Don’t forget to celebrate, people.
This year I have a novel publishing in November in the United States, and I have a different novel publishing in the UK and internationally in a couple months.
This two book oddity was the result of a change by my US publisher, St. Martin’s Press. The Other Mother was originally slated to publish in the United States in April of 2019, but when my editor heard that I was tinkering with a novel comprised entirely of lists, she asked to see it.
She didn’t want to buy the book, but she was curious what a book like this would look like.
Three days later, after having read my partial manuscript, she asked that we push The Other Mother off to 2021 and publish my book of lists, now titled Twenty-one Truths About Love, first.
Also, I had to finish the book.
I agreed, and I did. But my UK publisher, Little Brown, had already purchased The Other Mother and still wanted to publish it first.
Thus my two books in one year situation.
Yesterday, while struggling to finish a proposal for another book while working on publicity for these two books, I paused amidst my frustration and annoyance to remind myself:
You’ve published four novels and a book of nonfiction. In more than 25 countries. Your books are optioned for film. And you have two more novels coming out this year.
One of them - a book comprised entirely of lists - seemed so ridiculous that even I didn’t take it too seriously.
Yes, it’s no fun writing book proposals. Book proposals are boring and stupid. And yes, publicity is also no fun. But look what you’ve done. There was a time when publishing a single book seemed impossible. Stop complaining and celebrate where you are today.
Then I reminded myself that there was once a time when simply graduating from college and becoming an elementary school teacher seemed like an impossible dream. Even though I’ve been teaching for 20 years, I try not to lose sight of the fact that I get to live my impossible dream with my fifth graders every day.
Then I reminded myself that there was once a time when all I wanted to do was tell one story on one Moth stage. That would truly be an impossible dream come true.
And winning? That was too ridiculous to even consider a dream.
Since that fateful night in July of 2011 when I stood on my first Moth stage, I have stood on hundreds of stages around the world, including 93 Moth stages around the country, winning 39 times. Every time I take a stage anywhere in the world, I try to remind myself that I’m living my impossible dream.
Then I remind myself that there was a time when I was homeless and genuinely believed that getting a roof over my head again would be impossible. There was a time when I was sitting in a jail cell, wondering if I would ever be free of the false charges leveled against me. There was a time on a greasy tole floor of a McDonald’s restaurant, gun pressed against my head, when I thought that surviving just three more minutes would be impossible.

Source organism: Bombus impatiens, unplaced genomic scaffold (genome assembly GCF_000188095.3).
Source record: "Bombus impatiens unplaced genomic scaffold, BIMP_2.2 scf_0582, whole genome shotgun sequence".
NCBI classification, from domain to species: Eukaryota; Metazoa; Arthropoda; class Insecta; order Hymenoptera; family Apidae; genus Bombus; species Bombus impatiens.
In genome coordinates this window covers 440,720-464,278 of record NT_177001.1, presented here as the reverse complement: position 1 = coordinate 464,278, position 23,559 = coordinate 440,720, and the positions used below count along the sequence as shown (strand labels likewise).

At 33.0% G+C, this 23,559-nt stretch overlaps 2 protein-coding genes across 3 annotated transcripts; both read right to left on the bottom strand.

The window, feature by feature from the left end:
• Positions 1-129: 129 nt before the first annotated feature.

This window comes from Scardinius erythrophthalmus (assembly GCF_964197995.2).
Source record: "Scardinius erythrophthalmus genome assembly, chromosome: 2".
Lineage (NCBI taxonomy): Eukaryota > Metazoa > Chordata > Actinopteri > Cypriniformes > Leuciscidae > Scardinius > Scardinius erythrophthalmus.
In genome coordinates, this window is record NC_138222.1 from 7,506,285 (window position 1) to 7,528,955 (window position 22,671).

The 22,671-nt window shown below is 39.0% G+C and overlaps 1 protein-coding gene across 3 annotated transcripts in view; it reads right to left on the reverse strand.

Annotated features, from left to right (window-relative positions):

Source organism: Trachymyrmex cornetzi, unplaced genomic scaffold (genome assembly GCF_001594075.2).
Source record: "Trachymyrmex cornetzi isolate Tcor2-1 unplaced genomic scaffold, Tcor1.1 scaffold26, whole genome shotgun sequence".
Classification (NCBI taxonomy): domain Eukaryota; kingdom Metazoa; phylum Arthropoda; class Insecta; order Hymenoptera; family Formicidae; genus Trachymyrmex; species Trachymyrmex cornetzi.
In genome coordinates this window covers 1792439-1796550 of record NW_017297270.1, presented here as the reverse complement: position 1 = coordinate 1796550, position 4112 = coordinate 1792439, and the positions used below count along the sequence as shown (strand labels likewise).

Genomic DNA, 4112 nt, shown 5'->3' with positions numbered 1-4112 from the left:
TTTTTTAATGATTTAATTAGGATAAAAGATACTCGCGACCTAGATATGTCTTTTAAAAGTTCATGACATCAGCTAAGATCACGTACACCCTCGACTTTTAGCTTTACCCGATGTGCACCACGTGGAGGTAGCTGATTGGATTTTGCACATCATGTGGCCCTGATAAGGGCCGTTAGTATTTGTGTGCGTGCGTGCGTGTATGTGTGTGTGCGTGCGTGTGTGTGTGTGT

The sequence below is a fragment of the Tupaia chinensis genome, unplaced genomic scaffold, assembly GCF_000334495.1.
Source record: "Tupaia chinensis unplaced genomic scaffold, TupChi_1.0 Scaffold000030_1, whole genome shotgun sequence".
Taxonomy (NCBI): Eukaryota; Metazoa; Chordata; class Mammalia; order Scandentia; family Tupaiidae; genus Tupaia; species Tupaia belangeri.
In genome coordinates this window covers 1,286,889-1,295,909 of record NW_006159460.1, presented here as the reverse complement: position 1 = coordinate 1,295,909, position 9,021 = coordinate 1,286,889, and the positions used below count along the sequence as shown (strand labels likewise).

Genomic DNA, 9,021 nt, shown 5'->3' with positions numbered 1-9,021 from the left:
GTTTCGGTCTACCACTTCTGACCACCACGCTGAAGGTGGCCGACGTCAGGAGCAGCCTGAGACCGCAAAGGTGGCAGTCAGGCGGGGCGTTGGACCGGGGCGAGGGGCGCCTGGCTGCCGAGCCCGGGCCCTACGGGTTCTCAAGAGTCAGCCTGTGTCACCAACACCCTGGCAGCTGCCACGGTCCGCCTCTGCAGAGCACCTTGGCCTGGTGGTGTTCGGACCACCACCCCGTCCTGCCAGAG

All impossible dreams fully realized.
There was once a time when I thought that Elysha was so far out of my league that it would be a waste of time to even try to date her. I would be damn lucky, I thought, just to be her friend.
I really believed this.
Instead, I married the woman too good for me.
Impossible dream realized. The best one. of all.
Celebrate people. Don’t lose sight of how far you have come. Don’t forget about the hurdles you have already overcome. Don’t ignore the impossible dreams that have become your everyday reality.
It would be easy for me to forget that teaching and performing and writing - things that have become an everyday part of my life - once seemed impossible. It would be easy for me to forget that a home and freedom were once insurmountable mountains to climb. It would be easy to forget looking across a room at Elysha and hoping that someday I might meet a girl almost as perfect as she was.
Instead of forgetting, I remind myself about all of these things all the time.
You should, too.
Celebrate every difficult or seemingly impossible step that you have taken. Celebrate yourself. Always be looking to the next horizon, but don’t be afraid to look back on the mountains you have already summited in order to seek that new horizon.
Honor yourself and your accomplishments, especially when things are hard. They’ve been hard before, and you survived and thrived. You’ve probably done the impossible many times in your life. You’ve done things you could only dream of doing.
You can do it again.